On the way back from Nairobi with some donated computers in the back, the driver drew my attention to a place by the road where there were a lot of people.
“Your government”, he said, ” and other governments, are giving away food”
There is a famine in this area at the moment due to failed rains and poor planning; many people are starving. Apparently some governments are giving away bags of maize to these people.
“Sometimes they bring yellow maize”, he told me, “I don’t want to do with that”.
I thought, at first, that he didn’t like the yellow imported corn. But that wasn’t it.
He explained his case like this:
They give only 2kg Maize to each person, once every week or two. Of the 2kg, he said:
“I will put it in the pot only once. It will feed me for one day. Maybe if they were giving 20kg…”
But that wasn’t all. He continued to explain that he thought this sort of aid would just make the hungry people go on thinking “free food, free food”, and not struggle to feed themselves.
He said all this unsolicited and, as far as I can tell, he’d figured it out entirely by himself.
He went on to speculate about other approaches to aid that, he thought, would work better. He told me the dry land here is capable of growing maize if it can be irrigated. There is, he said, water under the ground — just as we get water from our bore-hole at the college. He said the givernments should pay to dig bore-holes and install pumps so that the local people can water their maize.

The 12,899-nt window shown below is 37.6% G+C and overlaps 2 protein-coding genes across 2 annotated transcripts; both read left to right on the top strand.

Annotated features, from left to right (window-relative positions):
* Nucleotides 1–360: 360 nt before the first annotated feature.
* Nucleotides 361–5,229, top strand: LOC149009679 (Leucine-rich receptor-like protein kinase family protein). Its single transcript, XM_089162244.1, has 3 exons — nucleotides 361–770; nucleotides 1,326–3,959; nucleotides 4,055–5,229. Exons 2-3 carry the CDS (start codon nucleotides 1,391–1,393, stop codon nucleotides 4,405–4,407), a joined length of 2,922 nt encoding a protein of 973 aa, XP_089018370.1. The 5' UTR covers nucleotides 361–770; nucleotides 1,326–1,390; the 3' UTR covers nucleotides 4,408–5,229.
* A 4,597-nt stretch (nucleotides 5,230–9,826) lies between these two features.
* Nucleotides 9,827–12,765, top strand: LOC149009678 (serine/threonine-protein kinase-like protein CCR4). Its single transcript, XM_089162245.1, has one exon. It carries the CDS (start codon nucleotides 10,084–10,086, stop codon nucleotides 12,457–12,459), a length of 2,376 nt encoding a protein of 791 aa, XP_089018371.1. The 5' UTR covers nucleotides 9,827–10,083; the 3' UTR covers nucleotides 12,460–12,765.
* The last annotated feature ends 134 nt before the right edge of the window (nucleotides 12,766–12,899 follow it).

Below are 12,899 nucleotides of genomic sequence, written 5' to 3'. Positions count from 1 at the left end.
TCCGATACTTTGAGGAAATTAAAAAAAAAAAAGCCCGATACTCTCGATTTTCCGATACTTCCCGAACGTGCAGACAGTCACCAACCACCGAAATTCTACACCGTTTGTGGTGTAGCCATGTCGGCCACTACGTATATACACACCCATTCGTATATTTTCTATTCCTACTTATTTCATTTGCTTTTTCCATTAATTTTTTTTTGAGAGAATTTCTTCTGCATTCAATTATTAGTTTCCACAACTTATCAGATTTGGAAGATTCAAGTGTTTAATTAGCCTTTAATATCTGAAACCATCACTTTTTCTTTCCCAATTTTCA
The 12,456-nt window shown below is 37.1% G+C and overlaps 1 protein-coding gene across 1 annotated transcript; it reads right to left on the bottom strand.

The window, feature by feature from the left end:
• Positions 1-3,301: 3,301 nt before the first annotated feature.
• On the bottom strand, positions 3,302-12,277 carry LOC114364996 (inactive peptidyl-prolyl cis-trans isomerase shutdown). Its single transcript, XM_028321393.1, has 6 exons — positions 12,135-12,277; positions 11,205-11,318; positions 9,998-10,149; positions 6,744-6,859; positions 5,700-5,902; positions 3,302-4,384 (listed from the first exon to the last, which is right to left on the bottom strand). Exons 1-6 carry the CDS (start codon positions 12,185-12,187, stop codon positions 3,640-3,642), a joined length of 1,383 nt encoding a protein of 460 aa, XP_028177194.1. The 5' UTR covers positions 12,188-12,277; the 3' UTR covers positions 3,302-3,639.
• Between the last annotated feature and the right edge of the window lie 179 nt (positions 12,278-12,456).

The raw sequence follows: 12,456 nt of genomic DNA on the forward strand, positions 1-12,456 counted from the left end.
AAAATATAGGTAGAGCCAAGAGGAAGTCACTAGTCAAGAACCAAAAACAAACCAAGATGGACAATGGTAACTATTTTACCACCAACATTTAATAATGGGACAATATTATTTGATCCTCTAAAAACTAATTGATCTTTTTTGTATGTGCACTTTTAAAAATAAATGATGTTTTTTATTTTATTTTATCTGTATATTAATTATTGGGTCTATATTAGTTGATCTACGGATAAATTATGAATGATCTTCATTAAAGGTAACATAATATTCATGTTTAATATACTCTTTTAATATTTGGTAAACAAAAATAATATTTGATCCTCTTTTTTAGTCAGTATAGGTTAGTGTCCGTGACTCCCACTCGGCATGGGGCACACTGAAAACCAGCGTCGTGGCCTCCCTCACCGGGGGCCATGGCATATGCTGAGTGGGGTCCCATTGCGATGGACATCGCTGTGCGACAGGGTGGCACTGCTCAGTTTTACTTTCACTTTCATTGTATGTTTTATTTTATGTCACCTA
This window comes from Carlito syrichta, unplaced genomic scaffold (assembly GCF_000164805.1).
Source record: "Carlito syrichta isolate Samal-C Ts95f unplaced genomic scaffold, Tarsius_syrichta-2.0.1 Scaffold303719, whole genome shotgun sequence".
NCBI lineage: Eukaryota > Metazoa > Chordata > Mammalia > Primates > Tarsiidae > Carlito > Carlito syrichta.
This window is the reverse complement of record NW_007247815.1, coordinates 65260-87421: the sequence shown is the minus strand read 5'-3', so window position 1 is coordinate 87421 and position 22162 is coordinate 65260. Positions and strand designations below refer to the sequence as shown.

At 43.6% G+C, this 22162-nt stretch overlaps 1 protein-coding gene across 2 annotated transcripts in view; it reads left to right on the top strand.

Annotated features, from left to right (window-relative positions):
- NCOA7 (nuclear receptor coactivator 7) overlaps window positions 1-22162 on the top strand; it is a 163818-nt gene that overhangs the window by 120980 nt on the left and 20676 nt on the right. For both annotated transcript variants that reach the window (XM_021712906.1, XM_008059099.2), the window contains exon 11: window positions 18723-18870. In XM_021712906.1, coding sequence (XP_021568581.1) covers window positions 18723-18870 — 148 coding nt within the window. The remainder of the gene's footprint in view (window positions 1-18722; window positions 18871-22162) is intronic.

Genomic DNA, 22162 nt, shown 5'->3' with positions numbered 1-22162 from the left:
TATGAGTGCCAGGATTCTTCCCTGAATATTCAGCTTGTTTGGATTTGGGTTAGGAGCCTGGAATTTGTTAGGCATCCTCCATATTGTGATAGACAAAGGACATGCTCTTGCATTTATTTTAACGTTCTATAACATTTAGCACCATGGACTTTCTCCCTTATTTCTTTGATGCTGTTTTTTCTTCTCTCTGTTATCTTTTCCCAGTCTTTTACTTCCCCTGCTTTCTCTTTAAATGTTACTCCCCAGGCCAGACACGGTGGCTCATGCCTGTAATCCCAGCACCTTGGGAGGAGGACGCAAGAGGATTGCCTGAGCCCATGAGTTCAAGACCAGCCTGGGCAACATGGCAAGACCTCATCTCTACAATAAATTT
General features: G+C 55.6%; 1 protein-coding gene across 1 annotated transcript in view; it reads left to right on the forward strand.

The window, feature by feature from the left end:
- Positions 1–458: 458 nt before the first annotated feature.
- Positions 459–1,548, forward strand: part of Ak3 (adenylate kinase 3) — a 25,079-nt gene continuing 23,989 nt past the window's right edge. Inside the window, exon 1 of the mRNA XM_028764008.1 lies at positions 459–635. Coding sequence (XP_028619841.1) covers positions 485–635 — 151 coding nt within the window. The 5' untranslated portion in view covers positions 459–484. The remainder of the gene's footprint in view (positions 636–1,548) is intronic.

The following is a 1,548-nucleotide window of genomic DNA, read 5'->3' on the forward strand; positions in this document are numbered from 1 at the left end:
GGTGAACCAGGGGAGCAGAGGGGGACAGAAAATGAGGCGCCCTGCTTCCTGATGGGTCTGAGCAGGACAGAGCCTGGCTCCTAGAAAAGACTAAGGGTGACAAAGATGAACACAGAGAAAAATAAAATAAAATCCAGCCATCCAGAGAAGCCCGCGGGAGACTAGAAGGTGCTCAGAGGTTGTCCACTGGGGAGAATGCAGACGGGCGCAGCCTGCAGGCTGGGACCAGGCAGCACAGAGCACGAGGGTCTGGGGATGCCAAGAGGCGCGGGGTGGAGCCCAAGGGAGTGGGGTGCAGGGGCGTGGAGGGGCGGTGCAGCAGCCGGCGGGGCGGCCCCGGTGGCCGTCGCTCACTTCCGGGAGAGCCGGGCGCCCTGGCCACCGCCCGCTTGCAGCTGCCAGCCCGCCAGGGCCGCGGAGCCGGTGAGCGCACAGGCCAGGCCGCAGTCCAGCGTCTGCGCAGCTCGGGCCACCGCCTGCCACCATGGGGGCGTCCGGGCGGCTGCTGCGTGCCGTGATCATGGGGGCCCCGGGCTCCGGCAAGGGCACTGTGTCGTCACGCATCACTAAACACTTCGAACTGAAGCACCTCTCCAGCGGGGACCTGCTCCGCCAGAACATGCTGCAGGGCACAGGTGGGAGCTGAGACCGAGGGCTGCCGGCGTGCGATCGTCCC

At the time I was not sure that there would be enough ground water to keep irrigating crops. I’m still not certain. But it sounds like a great plan. (And more practical, though less romantic, than his next plan of digging a swimmin pool and then using the water for aggreculture after swimming in it).
It wasn’t until I got home and revisited the days events in the evening (I’ve a lot on my mind at the moment but I can’t really write about it here) that I had the following thoughts on the subject:
Those governments are not providing aid money to buy food, they are shipping surplus domestic crops which they have bought from their farmers to keep them from bankrupcy. There is no market for that maize, they couldn’t even sell it and use the money to dig a well in Ukambani.
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